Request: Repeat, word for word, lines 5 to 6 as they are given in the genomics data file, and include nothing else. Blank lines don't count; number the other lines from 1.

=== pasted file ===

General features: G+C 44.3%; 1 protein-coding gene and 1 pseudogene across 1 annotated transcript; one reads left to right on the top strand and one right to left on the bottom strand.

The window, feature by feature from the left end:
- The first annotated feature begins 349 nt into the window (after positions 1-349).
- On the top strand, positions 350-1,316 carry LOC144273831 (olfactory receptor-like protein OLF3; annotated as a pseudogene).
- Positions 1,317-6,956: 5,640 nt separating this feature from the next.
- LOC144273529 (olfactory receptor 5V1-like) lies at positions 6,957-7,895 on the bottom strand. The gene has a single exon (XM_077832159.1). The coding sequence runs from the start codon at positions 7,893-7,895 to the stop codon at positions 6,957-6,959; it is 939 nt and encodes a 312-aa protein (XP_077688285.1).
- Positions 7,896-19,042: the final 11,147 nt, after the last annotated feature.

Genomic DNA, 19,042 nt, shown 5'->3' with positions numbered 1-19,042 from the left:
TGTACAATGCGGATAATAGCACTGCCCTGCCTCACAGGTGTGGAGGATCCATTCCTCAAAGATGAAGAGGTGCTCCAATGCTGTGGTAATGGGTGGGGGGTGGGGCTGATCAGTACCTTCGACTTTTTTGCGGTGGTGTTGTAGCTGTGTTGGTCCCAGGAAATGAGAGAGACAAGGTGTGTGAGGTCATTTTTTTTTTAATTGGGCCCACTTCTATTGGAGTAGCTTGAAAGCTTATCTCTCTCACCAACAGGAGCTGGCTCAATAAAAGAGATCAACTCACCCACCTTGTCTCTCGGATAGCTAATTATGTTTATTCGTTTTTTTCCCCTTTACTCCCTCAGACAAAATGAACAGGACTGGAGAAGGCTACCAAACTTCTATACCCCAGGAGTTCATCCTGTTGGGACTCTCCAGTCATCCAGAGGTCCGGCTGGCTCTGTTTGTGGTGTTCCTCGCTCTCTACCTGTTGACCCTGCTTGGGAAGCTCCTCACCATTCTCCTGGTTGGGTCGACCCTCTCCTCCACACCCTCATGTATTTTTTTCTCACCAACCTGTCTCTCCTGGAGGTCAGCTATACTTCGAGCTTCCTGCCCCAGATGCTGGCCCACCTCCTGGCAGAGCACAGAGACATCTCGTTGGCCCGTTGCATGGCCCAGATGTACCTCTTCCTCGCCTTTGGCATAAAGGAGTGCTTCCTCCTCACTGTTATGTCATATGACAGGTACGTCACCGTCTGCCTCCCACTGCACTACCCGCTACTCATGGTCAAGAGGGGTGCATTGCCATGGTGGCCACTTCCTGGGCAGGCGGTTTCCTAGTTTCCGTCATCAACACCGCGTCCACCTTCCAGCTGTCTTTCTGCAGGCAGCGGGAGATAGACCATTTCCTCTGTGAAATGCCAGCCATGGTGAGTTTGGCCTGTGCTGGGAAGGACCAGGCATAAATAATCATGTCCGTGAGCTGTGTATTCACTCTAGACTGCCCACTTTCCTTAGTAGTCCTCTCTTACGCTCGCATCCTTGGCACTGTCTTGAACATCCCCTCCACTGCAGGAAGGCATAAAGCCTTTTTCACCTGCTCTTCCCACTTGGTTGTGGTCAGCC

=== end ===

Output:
- Positions 1,317-6,956: 5,640 nt separating this feature from the next.
- LOC144273529 (olfactory receptor 5V1-like) lies at positions 6,957-7,895 on the bottom strand. The gene has a single exon (XM_077832159.1). The coding sequence runs from the start codon at positions 7,893-7,895 to the stop codon at positions 6,957-6,959; it is 939 nt and encodes a 312-aa protein (XP_077688285.1).